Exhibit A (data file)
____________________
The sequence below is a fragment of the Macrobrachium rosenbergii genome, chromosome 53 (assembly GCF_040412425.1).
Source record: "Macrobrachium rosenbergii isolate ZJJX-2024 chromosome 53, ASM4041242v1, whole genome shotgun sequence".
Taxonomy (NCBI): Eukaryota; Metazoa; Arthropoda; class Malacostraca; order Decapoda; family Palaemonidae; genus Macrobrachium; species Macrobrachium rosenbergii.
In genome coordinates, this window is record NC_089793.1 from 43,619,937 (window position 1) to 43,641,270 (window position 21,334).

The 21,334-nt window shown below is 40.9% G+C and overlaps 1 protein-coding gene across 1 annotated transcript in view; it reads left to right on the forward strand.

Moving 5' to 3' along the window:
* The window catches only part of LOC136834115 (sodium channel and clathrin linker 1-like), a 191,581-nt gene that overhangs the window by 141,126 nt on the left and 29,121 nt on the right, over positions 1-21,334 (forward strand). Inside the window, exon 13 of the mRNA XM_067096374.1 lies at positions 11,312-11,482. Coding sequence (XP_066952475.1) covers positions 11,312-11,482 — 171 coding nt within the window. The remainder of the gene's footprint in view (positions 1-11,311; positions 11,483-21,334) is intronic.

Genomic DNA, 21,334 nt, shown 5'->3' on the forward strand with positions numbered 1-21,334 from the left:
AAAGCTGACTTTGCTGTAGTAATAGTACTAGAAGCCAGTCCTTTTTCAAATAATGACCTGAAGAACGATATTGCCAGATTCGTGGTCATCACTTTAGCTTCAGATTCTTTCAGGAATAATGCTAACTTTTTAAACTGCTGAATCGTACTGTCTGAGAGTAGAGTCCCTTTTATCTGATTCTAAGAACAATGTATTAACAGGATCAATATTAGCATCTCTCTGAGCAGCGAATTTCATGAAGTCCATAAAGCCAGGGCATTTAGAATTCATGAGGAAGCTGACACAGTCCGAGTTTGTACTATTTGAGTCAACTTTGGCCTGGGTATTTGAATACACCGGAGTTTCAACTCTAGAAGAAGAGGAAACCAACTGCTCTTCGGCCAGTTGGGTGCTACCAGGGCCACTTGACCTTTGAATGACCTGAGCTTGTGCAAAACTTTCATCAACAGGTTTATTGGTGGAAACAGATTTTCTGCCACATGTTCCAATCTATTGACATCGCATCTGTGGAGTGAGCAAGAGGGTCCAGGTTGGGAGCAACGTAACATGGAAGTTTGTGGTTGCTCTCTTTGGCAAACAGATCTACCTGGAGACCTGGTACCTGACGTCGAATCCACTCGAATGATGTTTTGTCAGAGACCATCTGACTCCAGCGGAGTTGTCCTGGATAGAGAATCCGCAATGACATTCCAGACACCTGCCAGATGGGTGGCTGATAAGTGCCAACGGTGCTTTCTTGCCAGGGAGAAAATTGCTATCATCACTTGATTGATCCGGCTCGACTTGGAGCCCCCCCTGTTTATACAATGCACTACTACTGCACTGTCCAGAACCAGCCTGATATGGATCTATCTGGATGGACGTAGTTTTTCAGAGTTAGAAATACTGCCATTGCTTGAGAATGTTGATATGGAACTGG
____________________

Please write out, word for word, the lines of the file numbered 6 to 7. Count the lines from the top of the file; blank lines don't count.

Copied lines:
Moving 5' to 3' along the window:
* The window catches only part of LOC136834115 (sodium channel and clathrin linker 1-like), a 191,581-nt gene that overhangs the window by 141,126 nt on the left and 29,121 nt on the right, over positions 1-21,334 (forward strand). Inside the window, exon 13 of the mRNA XM_067096374.1 lies at positions 11,312-11,482. Coding sequence (XP_066952475.1) covers positions 11,312-11,482 — 171 coding nt within the window. The remainder of the gene's footprint in view (positions 1-11,311; positions 11,483-21,334) is intronic.